Monday, December 19, 2011

Review of December 1941

I read this book from cover to cover. I have read many books about World War II and was looking forward to reading this book. I was greatly disappointed. The author states at the beginning that he used the newspapers of the day to write the book, along with some previously undisclosed top secret documents. 

Each chapter is titled according to the day. There are 31 chapters. The first six chapters happen before Pearl Harbor, and though the author does reveal some information that the government had prior to Pearl Harbor day, he spends an inordinate amount of time and energy covering sporting events (70 year old football games, anyone?), entertainment news and other extraneous things that I am not interested in now, much less when they are so old. Many of the stars of the day that he reports on to the point of exhaustion are not even people I recognize and they certainly are not important to the story line he was trying to achieve.

When the author finally gets to Pearl Harbor day, I expected the pace to pick up, but this was not to be the case. I assume that he did it this way because he was following newspaper articles, but the one chapter that should be mesmerizing and gripping was boring and confusing. I know that Pearl Harbor day happened on December 7, but from the author's account it could have just as easily have happened on December 11th. It wasn't until December 11th that the author got around to revealing the seriousness of the attack. 

By Christmas day things were going badly for America in the new war, but the populace was strongly supportive. The author is still reporting on football scores and movies at the theaters. There is more war news, but often there are long lists of people involved in different aspects of government work, to the detriment of plot progression. Often, he jumps from one subject to another, without any cohesion. 
I didn't like this book. I wanted to like it, but I did not.

I received this book for free from Thomas Nelson in exchange for an honest review.

Friday, December 9, 2011

Summaries of Several Spurgeon Sermons about Isaiah 28:24 to 29

I love Spurgeon. I will just say that to begin with. There have been so many times in my life that a Spurgeon sermon was just the recipe for some need I was experiencing or scripture I was pondering.

I have recently read three of his sermons relating to the scripture Isaiah 28:24 to 29, which say 

         "When a farmer plows for planting, does he plow continually? Does he keep on breaking up and harrowing the soil? When he has leveled the surface, does he not sow caraway and scatter cumin? Does he not plant wheat in its place, barley in its plot, and spelt in its field? His God instructs him and teaches him the right way. Caraway is not threshed with a sledge, nor is a cartwheel rolled over cumin; caraway is beaten out with a rod, and cumin with a stick. Grain must be ground to make bread;so one does not go on threshing it forever. Though he drives the wheels of his threshing cart over it, his horses do not grind it. All this comes from the LORD Almighty, wonderful in counsel and magnificent in wisdom."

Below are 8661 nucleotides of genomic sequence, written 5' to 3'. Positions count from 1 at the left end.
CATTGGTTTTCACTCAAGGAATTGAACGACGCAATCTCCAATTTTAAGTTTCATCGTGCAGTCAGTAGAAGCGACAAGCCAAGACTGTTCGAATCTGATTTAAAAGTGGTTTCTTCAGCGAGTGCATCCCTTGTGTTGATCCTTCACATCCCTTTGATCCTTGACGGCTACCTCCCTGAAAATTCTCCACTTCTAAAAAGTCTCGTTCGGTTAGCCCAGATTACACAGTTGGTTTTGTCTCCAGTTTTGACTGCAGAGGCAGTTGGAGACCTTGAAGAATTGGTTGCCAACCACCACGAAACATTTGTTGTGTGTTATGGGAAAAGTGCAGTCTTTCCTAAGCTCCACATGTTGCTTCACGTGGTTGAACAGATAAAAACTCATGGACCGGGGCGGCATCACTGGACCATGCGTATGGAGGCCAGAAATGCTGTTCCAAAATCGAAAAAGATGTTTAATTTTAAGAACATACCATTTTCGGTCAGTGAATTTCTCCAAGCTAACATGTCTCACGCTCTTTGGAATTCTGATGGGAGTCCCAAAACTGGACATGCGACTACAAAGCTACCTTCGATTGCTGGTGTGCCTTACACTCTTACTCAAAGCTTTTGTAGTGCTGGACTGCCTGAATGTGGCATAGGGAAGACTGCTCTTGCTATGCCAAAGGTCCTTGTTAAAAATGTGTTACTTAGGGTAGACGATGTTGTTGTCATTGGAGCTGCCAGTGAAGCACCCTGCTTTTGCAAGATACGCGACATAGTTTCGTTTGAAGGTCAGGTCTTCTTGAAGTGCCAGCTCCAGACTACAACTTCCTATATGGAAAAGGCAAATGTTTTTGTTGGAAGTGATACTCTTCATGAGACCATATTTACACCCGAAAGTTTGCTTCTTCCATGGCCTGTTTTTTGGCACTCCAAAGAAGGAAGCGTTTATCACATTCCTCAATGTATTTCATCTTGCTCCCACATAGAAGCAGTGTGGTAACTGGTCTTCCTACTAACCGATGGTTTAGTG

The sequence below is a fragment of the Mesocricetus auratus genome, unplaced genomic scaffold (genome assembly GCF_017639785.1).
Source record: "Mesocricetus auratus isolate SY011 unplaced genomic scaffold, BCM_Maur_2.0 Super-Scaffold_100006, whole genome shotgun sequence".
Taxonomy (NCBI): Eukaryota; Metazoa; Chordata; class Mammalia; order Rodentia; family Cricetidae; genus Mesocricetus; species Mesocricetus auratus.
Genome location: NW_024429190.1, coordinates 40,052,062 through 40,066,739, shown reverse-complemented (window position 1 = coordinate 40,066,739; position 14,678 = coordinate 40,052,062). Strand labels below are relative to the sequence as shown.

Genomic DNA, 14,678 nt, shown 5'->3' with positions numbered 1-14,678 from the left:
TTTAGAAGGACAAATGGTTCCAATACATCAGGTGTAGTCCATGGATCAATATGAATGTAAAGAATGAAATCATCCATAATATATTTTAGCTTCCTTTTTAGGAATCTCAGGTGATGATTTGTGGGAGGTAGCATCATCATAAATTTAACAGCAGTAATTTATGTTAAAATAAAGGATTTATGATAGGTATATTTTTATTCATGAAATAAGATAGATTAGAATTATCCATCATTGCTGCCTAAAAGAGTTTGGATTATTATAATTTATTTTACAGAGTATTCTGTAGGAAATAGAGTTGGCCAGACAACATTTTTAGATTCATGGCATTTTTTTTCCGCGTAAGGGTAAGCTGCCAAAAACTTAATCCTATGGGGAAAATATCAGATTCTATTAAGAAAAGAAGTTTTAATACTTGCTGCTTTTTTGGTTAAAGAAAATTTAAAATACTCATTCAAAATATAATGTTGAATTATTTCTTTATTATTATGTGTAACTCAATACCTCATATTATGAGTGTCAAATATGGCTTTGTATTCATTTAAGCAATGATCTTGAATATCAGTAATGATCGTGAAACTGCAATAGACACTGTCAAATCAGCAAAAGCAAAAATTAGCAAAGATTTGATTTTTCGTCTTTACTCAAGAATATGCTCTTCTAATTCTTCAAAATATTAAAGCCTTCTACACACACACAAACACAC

This scripture has really been on my mind lately. I have been pondering it. And Spurgeon is just the ticket for carrying the pondering farther.

That's the background.

Now for only the highest highlights from my readings. I may come back and give more info on each sermon in another few posts.

From  The Ploughman (Remember, Spurgeon was British, so the spelling is British.)

  • The ploughman perseveres. He keeps at his work until it is done. 
  • When the Holy Spirit brings a man to the place he is downright earnest in his praying, it won't be long before he finds peace. 
  • Keep your hand to the gospel plough. Continue in well-doing.
  • Then, answer the question in negative. Ploughman doesn't only plough. He has other jobs.
From A Feast for Faith 
  • Prayer: Lord, work salvation in me. I will have nothing to do with my own merit or strength. I will be dead that Thou mayst live in me. I will be nothing. Be Thou my all in all.
  • Sitting at Jesus' feet with Mary is the very best preparation for doing the work of Martha without being cumbered by it.
  • Don't run ahead of the cloud that leads by day. Keep in pace with the Spirit.
  • When we are content to wait on God's plan, it opens to us very wonderfully.
  • When we do know God's plan, we must carry it out, for the same God who is "wonderful in counsel" is "excellent in working." (KJV).
  • When you resolve to carry out God's plan, expect His singular assistance.
  • Whenever there is the working of the sword of Joshua and the prayers of Moses, there will also be the almighty arm of God.
From The Principal Wheat
  • "The wisdom of earth is a reflection of the light of heaven."
  • God is the great teacher of agriculture and handicrafts.
  • If God instructs in gardening, will He not much more instruct us in the "tillage of our lives", if we ask? 
  • The farmer knows what is the most important crop to cultivate and makes it his own.
  • The farmer gives the principal thing the principal place.
  • The farmer selects the best seed for sowing, not accepting mealy, moldy seeds.
  • The farmer tends the principal crop with principal care. 
  • Do these things, because from your principal care you may expect your principal crop.

I would encourage you to read the entire sermons at the connecting link, if you get a chance. But even if you don't, I hope these notes will encourage and instruct you today.